Up until this point, writing my first short story had been completely in my control.  Other than talking through the concept with my editor it’s been up to me how I structured the story, how the characters developed and how it ended.  It’s only now that I’ve shared it with my agent and editor, that it becomes more of a collaboration and in some ways this is the most nerve-wracking time as I wait for feedback and get the first response to the story that I hope to share with my readers one day soon.  The insecure part of me is always asking, is it good enough and more importantly, am I good enough to take onboard any comments, unravel the plot and remake the story if I have to?

The detailed edits will come from Kim Young my editor but right now I’m happy, happy, happy to have a response from my agent Luigi Bonomi who is one of the most respected literary agents in the UK and as people keep telling me, I’m lucky to have him.  He says, and I quote, ‘I’ve just finished Less than Perfect and thought it was gripping – I particularly loved the way you handled Charlie. It struck me as just the kind of story your fans would love.’

It’ll come as no surprise that I have a big cheesy grin as I write this and I can only hope it holds out until I get word back from Kim.

What happened next

DAY 29: Step away from the computer

I’m finally at the point where I can write those magical words, ‘THE END,’ and mean it, for now at least.  I have to be honest, after writing the story and then going through it twice again, all in the space of a month has turned my brain to mush!  As I’m reading it through, I can’t be sure if I’m recognising text because it’s repeated or simply because I’ve read it for the nth time.

That’s not to say that the last run through hasn’t been useful.  One amendment that did make me smile was a character name I’d used.  Elle’s parents are called Ann and Harry but for some reason I’d been calling Elle’s mum Pat in sections of the first draft, so in the second draft I corrected the references and thought no more about it.  It was only in the third draft that I realised I’d also given her parents the surname Summers…yes, Elle’s mum is none other than the famous purveyor of lingerie and ‘toys.’   So it was goodbye Ann Summers and hello Anne O’Brien!

So at the end of it all I’ve produced a short story with a word count of just over 22k and rather than the eight sections I’d started with, I now have 12 chapters.  My last job was a quick spell check which is good for picking up the obvious spelling errors and grammatical gaffs but some of the suggested corrections from Microsoft leave me scratching my head.  No, Mr Gates, I don’t want to change ‘worse for wear,’ for ‘worse for wears,’ and I’m getting a little fed up of seeing ‘fragment (consider revising)’ on nearly every piece of dialogue; and don’t get me started on how many semicolons you want to put into the manuscript!  I’m by no means an expert on grammar (I’m sure someone’s already picking out errors as they read this!!) but as long as I’ve picked out the obvious and it doesn’t distract the reader (i.e. my agent and my editor) then it’s good enough for now.  There are many, many blessings in having a publishing contract and one of them is the amazing support from a team of people including expert copywriters who will go through it with a fine tooth comb later on.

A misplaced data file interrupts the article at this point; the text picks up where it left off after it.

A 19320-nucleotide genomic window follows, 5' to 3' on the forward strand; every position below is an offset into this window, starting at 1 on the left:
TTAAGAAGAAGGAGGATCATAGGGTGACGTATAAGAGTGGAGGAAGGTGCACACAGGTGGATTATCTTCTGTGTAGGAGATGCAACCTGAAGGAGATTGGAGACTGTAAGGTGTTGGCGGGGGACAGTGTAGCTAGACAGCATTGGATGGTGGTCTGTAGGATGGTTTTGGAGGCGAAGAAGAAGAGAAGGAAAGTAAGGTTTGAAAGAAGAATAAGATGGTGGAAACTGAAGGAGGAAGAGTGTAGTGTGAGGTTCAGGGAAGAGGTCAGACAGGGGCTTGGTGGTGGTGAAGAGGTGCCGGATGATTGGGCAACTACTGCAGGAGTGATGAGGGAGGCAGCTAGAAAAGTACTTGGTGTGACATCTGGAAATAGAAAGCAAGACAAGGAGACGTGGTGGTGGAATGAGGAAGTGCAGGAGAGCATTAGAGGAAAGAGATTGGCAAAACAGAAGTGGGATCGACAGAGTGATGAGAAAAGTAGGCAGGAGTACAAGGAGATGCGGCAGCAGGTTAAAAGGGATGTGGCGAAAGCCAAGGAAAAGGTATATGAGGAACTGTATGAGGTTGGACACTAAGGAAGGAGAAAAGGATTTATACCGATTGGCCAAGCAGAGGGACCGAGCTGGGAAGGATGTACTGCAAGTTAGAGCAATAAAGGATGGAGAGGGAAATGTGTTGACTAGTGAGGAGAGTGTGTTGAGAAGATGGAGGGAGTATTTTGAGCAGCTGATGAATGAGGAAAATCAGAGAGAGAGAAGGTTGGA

Speaking of my agent and my editor, that’s where the story is heading next.  Once I’ve emailed it to Luigi and Kim then I really will be stepping away from the computer because I won’t touch it again until their comments have come back.  OK, that’s not quite true.  I won’t touch the manuscript but there’s so much else to do on my computer.  I think I have a summer of writing Book 4 to look forward to so it’s goodbye Elle and hello Jo.

What happened next

DAY 24: Rushing to the finish line…again

Phew!  I’ve reread, revised, reordered and in some instances added to the first draft of my first short story which explains why my original 19,300 words has crept up to 21,750.  Increasing the word count in the second draft is quite unusual for me as I’ve normally cut back on the text at this stage.